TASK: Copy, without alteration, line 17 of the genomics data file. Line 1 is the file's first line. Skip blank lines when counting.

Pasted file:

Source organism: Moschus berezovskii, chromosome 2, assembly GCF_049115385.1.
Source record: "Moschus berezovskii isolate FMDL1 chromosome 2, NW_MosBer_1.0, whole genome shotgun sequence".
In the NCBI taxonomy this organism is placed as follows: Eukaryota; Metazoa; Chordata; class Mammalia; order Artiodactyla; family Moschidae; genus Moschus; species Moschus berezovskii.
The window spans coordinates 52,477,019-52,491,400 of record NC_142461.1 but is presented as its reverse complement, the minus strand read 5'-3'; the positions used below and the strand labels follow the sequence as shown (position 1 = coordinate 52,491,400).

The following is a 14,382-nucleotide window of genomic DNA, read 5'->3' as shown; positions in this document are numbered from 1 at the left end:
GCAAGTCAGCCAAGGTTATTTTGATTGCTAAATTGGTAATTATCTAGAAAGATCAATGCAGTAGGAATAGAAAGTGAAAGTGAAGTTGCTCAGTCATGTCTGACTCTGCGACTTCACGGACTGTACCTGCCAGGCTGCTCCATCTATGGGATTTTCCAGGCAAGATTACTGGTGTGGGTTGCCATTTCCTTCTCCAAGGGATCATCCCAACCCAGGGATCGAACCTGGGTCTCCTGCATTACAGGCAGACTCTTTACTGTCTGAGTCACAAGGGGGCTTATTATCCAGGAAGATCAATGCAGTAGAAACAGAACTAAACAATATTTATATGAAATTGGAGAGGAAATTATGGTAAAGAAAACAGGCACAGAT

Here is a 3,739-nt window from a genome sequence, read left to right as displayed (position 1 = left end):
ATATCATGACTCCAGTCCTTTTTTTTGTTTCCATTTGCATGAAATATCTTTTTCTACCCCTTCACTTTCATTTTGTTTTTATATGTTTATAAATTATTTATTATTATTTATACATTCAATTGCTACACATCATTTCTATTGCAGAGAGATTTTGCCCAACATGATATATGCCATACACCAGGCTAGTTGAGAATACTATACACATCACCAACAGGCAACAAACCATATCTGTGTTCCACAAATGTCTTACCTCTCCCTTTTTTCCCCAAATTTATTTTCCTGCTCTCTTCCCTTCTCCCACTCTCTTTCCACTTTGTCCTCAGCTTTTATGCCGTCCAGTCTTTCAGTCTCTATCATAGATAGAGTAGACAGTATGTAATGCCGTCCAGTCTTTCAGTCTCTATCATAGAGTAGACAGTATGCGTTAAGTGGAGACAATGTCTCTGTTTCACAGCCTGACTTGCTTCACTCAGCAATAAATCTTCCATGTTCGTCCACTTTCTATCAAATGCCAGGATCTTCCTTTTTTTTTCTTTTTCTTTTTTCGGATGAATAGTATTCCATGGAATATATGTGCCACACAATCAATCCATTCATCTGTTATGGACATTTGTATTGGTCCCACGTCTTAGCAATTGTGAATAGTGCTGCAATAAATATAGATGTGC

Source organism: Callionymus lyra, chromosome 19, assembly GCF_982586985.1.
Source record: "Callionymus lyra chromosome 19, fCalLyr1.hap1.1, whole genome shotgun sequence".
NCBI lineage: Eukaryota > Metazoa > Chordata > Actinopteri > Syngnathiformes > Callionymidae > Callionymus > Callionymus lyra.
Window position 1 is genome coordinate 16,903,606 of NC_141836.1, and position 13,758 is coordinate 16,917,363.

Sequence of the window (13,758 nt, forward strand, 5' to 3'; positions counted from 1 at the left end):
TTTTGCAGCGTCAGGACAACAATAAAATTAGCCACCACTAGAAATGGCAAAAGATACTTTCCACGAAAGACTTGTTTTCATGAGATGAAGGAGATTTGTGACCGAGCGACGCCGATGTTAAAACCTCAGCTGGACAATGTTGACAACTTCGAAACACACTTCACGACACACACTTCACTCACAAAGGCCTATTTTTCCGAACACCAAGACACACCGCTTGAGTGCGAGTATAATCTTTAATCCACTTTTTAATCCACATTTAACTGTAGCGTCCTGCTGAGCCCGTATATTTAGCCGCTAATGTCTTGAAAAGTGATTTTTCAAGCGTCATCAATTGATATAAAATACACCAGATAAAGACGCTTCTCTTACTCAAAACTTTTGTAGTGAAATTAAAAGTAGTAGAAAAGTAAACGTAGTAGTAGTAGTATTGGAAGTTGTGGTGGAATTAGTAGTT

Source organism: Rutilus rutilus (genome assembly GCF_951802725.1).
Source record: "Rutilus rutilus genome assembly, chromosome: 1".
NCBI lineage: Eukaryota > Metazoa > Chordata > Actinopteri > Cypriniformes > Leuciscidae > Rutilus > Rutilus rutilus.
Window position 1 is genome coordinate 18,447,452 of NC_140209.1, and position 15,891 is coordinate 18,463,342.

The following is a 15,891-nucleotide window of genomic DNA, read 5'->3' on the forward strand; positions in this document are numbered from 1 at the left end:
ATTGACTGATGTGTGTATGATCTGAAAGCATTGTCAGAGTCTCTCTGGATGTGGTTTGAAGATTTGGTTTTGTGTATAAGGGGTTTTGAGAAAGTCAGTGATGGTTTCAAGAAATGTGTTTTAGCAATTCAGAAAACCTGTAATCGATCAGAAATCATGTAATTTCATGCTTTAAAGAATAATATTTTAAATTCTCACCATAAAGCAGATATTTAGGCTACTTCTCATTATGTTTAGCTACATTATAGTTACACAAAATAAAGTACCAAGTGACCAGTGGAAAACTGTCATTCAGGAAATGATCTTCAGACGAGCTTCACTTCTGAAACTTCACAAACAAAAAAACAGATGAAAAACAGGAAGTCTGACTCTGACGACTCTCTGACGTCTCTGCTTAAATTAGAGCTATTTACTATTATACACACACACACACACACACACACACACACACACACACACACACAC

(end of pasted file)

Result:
NCBI lineage: Eukaryota > Metazoa > Chordata > Actinopteri > Cypriniformes > Leuciscidae > Rutilus > Rutilus rutilus.